Time filter

Source Type

Abington, PA, United States

Valentine R.J.,University of Texas Southwestern Medical Center | Jones A.,American Board of Surgery | Biester T.W.,American Board of Surgery | Cogbill T.H.,Gundersen Lutheran Medical Center | And 2 more authors.
Annals of Surgery | Year: 2011

Objective: To assess changes in general surgery workloads and practice patterns in the past decade. Background: Nearly 80% of graduating general surgery residents pursue additional training in a surgical subspecialty. This has resulted in a shortage of general surgeons, especially in rural areas. The purpose of this study is to characterize the workloads and practice patterns of general surgeons versus certified surgical subspecialists and to compare these data with those from a previous decade. Methods: The surgical operative logs of 4968 individuals recertifying in surgery 2007 to 2009 were reviewed. Data from 3362 (68%) certified only in Surgery (GS) were compared with 1606 (32%) with additional American Board of Medical Specialties certificates (GS+). Data from GS surgeons were also compared with data from GS surgeons recertifying 1995 to 1997. Independent variables were compared using factorial ANOVA. Results: GS surgeons performed a mean of 533 ± 365 procedures annually. Women GS performed far more breast operations and fewer abdomen, alimentary tract and laparoscopic procedures compared to men GS (P < 0.001). GS surgeons recertifying at 10 years performed more abdominal, alimentary tract and laparoscopic procedures compared to those recertifying at 20 or 30 years (P < 0.001). Rural GS surgeons performed far more endoscopic procedures and fewer abdominal, alimentary tract, and laparoscopic procedures than urban counterparts (P < 0.001). The United States medical school graduates had similar workloads and distribution of operations to international medical graduates. Compared to 1995 to 1997, GS surgeons from 2007 to 2009 performed more procedures, especially endoscopic and laparoscopic. GS+ surgeons performed 15% to 33% of all general surgery procedures. Conclusions: GS practice patterns are heterogeneous; gender, age, and practice setting significantly affect operative caseloads. A substantial portion of general surgery procedures currently are performed by GS+ surgeons, whereas GS surgeons continue to perform considerable numbers of specialty operations. Reduced general surgery operative experience in GS+ residencies may negatively impact access to general surgical care. Similarly, narrowing GS residency operative experience may impair specialty operation access. © 2011 by Lippincott Williams & Wilkins.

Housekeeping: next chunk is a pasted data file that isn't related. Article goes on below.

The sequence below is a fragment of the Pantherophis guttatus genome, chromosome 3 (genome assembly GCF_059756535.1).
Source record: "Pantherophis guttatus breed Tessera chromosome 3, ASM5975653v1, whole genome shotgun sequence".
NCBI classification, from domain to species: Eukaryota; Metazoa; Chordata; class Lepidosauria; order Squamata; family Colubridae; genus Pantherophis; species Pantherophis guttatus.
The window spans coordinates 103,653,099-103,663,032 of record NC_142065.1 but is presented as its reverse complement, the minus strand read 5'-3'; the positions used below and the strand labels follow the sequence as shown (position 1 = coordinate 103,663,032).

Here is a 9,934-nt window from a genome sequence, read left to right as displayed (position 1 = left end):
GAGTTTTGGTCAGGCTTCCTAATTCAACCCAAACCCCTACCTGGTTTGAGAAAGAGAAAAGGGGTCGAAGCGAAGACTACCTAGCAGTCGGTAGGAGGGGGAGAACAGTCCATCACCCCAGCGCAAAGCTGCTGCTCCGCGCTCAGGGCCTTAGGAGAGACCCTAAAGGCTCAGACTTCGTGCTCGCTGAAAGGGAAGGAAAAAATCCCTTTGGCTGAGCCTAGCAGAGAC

Kurian A.A.,Abington Memorial Hospital
Journal of surgical education | Year: 2010